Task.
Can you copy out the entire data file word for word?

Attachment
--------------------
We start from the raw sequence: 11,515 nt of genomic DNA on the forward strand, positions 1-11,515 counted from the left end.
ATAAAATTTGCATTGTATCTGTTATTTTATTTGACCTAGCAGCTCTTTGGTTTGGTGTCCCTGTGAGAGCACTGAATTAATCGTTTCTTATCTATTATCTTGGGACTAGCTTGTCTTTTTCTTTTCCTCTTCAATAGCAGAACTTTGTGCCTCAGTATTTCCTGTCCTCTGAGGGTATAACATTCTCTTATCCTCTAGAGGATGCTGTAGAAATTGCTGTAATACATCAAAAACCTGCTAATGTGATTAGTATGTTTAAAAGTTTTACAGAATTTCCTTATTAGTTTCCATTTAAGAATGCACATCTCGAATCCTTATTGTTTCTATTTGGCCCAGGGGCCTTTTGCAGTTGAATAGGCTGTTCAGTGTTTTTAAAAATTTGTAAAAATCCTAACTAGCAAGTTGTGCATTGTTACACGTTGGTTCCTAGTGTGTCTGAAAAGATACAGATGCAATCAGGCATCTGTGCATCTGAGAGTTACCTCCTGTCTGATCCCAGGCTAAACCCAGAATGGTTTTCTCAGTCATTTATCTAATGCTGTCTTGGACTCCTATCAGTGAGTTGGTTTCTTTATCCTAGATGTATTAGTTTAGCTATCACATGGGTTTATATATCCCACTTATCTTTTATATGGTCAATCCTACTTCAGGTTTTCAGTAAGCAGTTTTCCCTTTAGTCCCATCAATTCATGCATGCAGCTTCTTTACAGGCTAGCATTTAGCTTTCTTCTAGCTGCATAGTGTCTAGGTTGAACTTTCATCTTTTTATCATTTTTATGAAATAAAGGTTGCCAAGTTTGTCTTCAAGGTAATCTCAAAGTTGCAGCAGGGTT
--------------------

We start from the raw sequence: 11,515 nt of genomic DNA on the forward strand, positions 1-11,515 counted from the left end.
ATAAAATTTGCATTGTATCTGTTATTTTATTTGACCTAGCAGCTCTTTGGTTTGGTGTCCCTGTGAGAGCACTGAATTAATCGTTTCTTATCTATTATCTTGGGACTAGCTTGTCTTTTTCTTTTCCTCTTCAATAGCAGAACTTTGTGCCTCAGTATTTCCTGTCCTCTGAGGGTATAACATTCTCTTATCCTCTAGAGGATGCTGTAGAAATTGCTGTAATACATCAAAAACCTGCTAATGTGATTAGTATGTTTAAAAGTTTTACAGAATTTCCTTATTAGTTTCCATTTAAGAATGCACATCTCGAATCCTTATTGTTTCTATTTGGCCCAGGGGCCTTTTGCAGTTGAATAGGCTGTTCAGTGTTTTTAAAAATTTGTAAAAATCCTAACTAGCAAGTTGTGCATTGTTACACGTTGGTTCCTAGTGTGTCTGAAAAGATACAGATGCAATCAGGCATCTGTGCATCTGAGAGTTACCTCCTGTCTGATCCCAGGCTAAACCCAGAATGGTTTTCTCAGTCATTTATCTAATGCTGTCTTGGACTCCTATCAGTGAGTTGGTTTCTTTATCCTAGATGTATTAGTTTAGCTATCACATGGGTTTATATATCCCACTTATCTTTTATATGGTCAATCCTACTTCAGGTTTTCAGTAAGCAGTTTTCCCTTTAGTCCCATCAATTCATGCATGCAGCTTCTTTACAGGCTAGCATTTAGCTTTCTTCTAGCTGCATAGTGTCTAGGTTGAACTTTCATCTTTTTATCATTTTTATGAAATAAAGGTTGCCAAGTTTGTCTTCAAGGTAATCTCAAAGTTGCAGCAGGGTT